The Austrians are a small group and they seem to know each other since birth. They have the number one player in the World and they are proud of it.  All of them look “healthy” with a mixture of Italian (manners) and German (look).  At the restaurant and on the court they stick together and keep a low profile. They play very well from the baseline and let their opponents take all the risks.  Their No.1 plays a slightly different, more aggressive play and he is a pleasure to watch.  They ended up beating us in the semis and the Germans in the final.  These guys take their tennis very seriously.

The Germans look German: strong physically and mentally. The whole team, with black eagles printed on their warm-up suits, gives the impression of a well discipline bunch of guys who are happy to be outside and ready to kick some butt.  Their game is based on strong fundamentals and they use the baseline as their artillery position from which they shoot balls from corner to corner.  Not known for their overly creative play they maintain a solid game plan that you have to destabilize in order to beat.  They are in great shape – very impressive athletes.  It’s a team that will always make the final rounds because of the depth on their roster and the country’s commitment to senior tennis.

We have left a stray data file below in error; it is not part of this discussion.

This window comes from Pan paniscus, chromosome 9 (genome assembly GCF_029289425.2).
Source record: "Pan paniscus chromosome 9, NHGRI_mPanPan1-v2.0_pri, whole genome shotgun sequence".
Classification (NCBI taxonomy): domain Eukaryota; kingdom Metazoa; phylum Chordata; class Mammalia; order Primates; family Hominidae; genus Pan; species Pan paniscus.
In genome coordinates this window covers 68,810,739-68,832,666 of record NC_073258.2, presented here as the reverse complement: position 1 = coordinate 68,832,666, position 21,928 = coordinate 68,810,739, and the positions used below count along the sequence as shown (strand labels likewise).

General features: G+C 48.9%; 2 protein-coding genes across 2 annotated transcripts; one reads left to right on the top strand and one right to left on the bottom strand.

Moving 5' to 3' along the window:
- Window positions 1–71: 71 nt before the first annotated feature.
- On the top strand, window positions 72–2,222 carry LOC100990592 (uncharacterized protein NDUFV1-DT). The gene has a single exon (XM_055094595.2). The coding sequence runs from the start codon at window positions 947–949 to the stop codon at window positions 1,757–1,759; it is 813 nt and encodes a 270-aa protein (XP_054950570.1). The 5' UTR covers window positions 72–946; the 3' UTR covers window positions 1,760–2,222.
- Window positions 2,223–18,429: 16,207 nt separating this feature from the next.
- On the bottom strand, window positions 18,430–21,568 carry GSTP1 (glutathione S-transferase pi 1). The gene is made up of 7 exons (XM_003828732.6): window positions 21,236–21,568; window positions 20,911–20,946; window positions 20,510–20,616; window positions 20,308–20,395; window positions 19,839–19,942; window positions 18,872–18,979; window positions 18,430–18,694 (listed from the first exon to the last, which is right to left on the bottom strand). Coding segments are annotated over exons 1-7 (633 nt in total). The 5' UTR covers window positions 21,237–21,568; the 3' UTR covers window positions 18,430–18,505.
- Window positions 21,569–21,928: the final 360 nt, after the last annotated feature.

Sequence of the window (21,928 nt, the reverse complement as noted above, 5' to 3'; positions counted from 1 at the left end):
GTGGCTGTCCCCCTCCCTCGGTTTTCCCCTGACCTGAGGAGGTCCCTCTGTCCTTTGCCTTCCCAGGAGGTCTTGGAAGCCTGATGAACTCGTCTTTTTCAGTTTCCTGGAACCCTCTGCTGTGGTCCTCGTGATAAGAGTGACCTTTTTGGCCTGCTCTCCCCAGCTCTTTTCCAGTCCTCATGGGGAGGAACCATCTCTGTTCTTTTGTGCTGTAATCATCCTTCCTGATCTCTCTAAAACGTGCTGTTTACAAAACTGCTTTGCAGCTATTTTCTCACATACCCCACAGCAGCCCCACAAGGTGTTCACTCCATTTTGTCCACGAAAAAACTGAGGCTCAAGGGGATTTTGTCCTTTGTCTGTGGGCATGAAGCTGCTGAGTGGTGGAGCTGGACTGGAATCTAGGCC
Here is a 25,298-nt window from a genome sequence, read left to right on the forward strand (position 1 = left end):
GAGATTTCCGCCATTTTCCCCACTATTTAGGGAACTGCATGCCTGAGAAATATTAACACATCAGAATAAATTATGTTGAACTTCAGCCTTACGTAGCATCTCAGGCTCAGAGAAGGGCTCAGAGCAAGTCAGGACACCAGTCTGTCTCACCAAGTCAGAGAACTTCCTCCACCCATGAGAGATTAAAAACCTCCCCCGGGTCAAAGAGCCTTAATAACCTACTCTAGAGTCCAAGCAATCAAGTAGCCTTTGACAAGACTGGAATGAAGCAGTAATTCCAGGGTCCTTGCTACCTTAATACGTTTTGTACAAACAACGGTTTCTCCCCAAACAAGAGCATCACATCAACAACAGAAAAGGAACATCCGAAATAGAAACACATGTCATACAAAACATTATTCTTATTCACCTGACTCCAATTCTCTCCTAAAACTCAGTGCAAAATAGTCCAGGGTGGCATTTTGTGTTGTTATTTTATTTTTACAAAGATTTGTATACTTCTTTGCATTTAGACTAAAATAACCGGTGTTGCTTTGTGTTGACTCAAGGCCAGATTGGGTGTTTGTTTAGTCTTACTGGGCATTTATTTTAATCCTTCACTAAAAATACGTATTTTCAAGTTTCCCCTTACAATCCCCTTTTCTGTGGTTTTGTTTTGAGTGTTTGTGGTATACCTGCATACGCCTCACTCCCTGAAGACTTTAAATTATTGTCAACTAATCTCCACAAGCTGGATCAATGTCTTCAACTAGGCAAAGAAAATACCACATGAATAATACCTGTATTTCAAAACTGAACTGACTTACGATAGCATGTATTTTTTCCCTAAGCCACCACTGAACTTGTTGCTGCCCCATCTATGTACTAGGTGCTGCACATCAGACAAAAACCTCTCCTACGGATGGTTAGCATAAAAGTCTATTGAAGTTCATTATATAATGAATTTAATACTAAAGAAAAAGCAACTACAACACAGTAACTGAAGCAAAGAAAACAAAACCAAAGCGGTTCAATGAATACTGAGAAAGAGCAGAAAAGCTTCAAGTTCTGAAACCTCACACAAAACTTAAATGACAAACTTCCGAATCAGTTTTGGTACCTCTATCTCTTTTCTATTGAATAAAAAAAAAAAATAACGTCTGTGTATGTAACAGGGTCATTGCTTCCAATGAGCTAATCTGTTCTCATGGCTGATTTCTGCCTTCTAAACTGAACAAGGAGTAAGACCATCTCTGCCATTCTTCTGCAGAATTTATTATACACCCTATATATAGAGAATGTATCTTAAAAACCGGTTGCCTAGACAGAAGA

The Spanish players were the smallest, but they are feisty and never, ever give up.  They hold the racquet like a sword and barely crack a smile the whole match.  A serious bunch – they get dressed up for diner and join the rest of the Spanish speakers (i.e., the Argentines, who were only two, and the Puerto Ricans, who brought their wives and girlfriends) for a coffee and smokes.